When you experience a divorce, from the personal changes of being an unmarried person to the concept of co-parenting, your life changes in almost every way. In order to accurately reflect the changes in your personal status, your estate plan should be updated as well to reflect any change in your last wishes, especially if you intend to leave your ex-spouse out of it.
Upon divorce, some states automatically disinherit your spouse. However, this is not always the case. Dependent upon where you live, you will have to take control of your estate plan and remove your ex spouse’s name from your will or revocable living trust if you made that person the sole beneficiary of your estate. Even if your ex-spouse was not the sole beneficiary, it is still important to use the help of an experienced attorney to ensure that your ex-spouse is completely disinherited.
Retirement plans and life insurance policies are not inherited the same way personal and real property are; they completely escape the probate process. Because of that, you will have to separately change the name of beneficiary on any of those policies you own to ensure that your ex-spouse will not have any claims to your retirement accounts or life insurance payout.
While the division of marital property is likely to have been handled during the divorce, be sure that any other property that you may have willed to pass to your ex-spouse is accounted for. Your last will and testament or revocable living trust may include sentimental bequests to your ex-spouse that you may not wish to bequest anymore.
Guardianship of Minor Children
Generally, so long as the other parent is still alive, guardianship of minor children is not an issue. However, if your ex-spouse is an unfit parent for some reason, you may wish to consider appointing a guardian in your will. While this will not override any existing custody order and is not enforceable in a court of law against a parent, it could potentially weigh heavily in court and sway a judge to provide guardianship over minor children to the person you have suggested in your will.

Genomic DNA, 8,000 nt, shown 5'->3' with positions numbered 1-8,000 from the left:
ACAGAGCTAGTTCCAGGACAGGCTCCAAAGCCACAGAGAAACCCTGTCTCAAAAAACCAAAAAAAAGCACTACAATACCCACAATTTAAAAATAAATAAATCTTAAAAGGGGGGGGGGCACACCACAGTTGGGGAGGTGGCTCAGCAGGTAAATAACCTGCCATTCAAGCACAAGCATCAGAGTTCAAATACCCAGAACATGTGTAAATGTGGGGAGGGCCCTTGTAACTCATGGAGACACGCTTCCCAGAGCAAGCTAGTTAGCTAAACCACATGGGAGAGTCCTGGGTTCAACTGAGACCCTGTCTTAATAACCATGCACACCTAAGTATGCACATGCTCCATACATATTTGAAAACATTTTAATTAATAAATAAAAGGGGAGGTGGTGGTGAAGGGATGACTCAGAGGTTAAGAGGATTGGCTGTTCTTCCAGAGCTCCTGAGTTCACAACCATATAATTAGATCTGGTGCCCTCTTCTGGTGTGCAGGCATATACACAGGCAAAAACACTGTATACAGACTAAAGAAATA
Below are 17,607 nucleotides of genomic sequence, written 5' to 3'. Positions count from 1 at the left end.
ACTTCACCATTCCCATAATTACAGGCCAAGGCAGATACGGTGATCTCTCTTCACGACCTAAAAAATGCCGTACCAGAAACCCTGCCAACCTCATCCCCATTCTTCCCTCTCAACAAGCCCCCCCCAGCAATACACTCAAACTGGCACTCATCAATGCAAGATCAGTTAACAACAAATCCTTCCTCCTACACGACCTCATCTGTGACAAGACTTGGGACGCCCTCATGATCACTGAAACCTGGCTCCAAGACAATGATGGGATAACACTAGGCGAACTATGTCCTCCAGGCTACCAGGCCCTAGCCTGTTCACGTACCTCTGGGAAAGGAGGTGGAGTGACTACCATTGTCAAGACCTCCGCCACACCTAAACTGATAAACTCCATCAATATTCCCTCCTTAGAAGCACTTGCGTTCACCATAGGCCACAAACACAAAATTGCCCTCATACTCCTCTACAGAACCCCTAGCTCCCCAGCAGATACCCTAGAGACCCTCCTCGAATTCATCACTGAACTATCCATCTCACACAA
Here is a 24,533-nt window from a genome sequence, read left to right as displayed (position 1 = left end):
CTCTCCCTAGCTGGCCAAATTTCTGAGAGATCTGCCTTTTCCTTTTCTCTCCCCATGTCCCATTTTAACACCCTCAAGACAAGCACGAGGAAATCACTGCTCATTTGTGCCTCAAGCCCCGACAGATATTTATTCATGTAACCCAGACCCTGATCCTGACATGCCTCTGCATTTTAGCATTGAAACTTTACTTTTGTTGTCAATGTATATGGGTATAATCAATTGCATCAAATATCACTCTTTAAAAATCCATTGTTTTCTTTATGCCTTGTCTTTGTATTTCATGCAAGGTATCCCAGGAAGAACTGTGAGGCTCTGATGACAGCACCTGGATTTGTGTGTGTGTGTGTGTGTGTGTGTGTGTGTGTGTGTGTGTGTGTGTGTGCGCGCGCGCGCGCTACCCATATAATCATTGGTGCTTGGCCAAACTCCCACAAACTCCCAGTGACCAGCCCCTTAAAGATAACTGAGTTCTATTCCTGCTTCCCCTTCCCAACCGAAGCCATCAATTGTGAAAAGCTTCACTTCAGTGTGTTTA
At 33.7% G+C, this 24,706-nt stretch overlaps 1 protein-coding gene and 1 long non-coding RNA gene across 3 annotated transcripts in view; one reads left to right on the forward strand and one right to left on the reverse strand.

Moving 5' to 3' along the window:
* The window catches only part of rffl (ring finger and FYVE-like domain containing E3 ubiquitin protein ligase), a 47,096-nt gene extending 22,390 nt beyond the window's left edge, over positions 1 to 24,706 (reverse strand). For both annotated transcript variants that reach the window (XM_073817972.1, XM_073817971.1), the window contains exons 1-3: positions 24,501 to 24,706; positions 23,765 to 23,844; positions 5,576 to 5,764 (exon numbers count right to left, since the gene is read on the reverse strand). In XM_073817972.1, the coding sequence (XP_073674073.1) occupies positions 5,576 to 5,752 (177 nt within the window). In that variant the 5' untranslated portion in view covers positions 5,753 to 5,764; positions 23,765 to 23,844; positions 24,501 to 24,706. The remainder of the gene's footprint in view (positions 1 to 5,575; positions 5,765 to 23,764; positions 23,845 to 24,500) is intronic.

Powers of Attorney
The vast majority of people who make fiduciary and health care powers of attorney likely choose their spouse as the person to make decisions if things take a turn for the worse healthwise. However, there may be a likely chance that you would want to change that designation after a divorce. Updating your power of attorney is also an opportunity to make any changes to your wishes if being unmarried has changed your perspective on any of those ever important issues.
While this may be a more obvious move, it is important to remember to change the name of the person you’ve designated as your executor or successor trustee if that person was your spouse.
Divorce is often a draining experience that leaves any divorcee exhausted with the legal process and their own personal lives. However, this does not decrease the importance of changing your estate plan to reflect the change in your personal status. Whenever you are ready, allow Anderson Law Firm to help you update your estate plan after a divorce. Our Greenville attorneys are ready to ensure that your wishes are accounted for in your estate plan, no matter how your life may change.